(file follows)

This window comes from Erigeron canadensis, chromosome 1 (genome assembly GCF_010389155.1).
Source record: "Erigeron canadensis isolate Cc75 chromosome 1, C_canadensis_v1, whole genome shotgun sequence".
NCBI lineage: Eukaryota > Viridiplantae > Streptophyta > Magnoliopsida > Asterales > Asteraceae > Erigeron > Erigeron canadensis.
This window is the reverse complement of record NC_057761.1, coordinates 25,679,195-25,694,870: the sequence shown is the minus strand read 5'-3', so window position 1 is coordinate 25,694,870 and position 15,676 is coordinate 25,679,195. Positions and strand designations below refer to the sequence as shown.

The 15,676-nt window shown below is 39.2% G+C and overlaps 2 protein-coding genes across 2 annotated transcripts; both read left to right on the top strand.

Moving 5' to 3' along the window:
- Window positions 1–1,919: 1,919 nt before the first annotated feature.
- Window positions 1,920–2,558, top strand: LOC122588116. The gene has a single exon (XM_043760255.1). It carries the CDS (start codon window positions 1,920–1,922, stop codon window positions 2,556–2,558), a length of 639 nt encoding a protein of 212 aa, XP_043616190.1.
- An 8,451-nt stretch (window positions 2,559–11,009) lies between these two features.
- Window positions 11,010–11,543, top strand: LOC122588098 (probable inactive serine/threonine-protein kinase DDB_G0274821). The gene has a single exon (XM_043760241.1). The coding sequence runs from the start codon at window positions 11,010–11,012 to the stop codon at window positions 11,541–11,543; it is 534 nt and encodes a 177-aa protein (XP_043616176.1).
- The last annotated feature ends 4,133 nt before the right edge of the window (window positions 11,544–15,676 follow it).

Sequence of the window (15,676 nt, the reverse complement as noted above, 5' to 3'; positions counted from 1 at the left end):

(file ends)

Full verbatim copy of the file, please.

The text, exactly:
This window comes from Erigeron canadensis, chromosome 1 (genome assembly GCF_010389155.1).
Source record: "Erigeron canadensis isolate Cc75 chromosome 1, C_canadensis_v1, whole genome shotgun sequence".
NCBI lineage: Eukaryota > Viridiplantae > Streptophyta > Magnoliopsida > Asterales > Asteraceae > Erigeron > Erigeron canadensis.
This window is the reverse complement of record NC_057761.1, coordinates 25,679,195-25,694,870: the sequence shown is the minus strand read 5'-3', so window position 1 is coordinate 25,694,870 and position 15,676 is coordinate 25,679,195. Positions and strand designations below refer to the sequence as shown.

The 15,676-nt window shown below is 39.2% G+C and overlaps 2 protein-coding genes across 2 annotated transcripts; both read left to right on the top strand.

Moving 5' to 3' along the window:
- Window positions 1–1,919: 1,919 nt before the first annotated feature.
- Window positions 1,920–2,558, top strand: LOC122588116. The gene has a single exon (XM_043760255.1). It carries the CDS (start codon window positions 1,920–1,922, stop codon window positions 2,556–2,558), a length of 639 nt encoding a protein of 212 aa, XP_043616190.1.
- An 8,451-nt stretch (window positions 2,559–11,009) lies between these two features.
- Window positions 11,010–11,543, top strand: LOC122588098 (probable inactive serine/threonine-protein kinase DDB_G0274821). The gene has a single exon (XM_043760241.1). The coding sequence runs from the start codon at window positions 11,010–11,012 to the stop codon at window positions 11,541–11,543; it is 534 nt and encodes a 177-aa protein (XP_043616176.1).
- The last annotated feature ends 4,133 nt before the right edge of the window (window positions 11,544–15,676 follow it).

Sequence of the window (15,676 nt, the reverse complement as noted above, 5' to 3'; positions counted from 1 at the left end):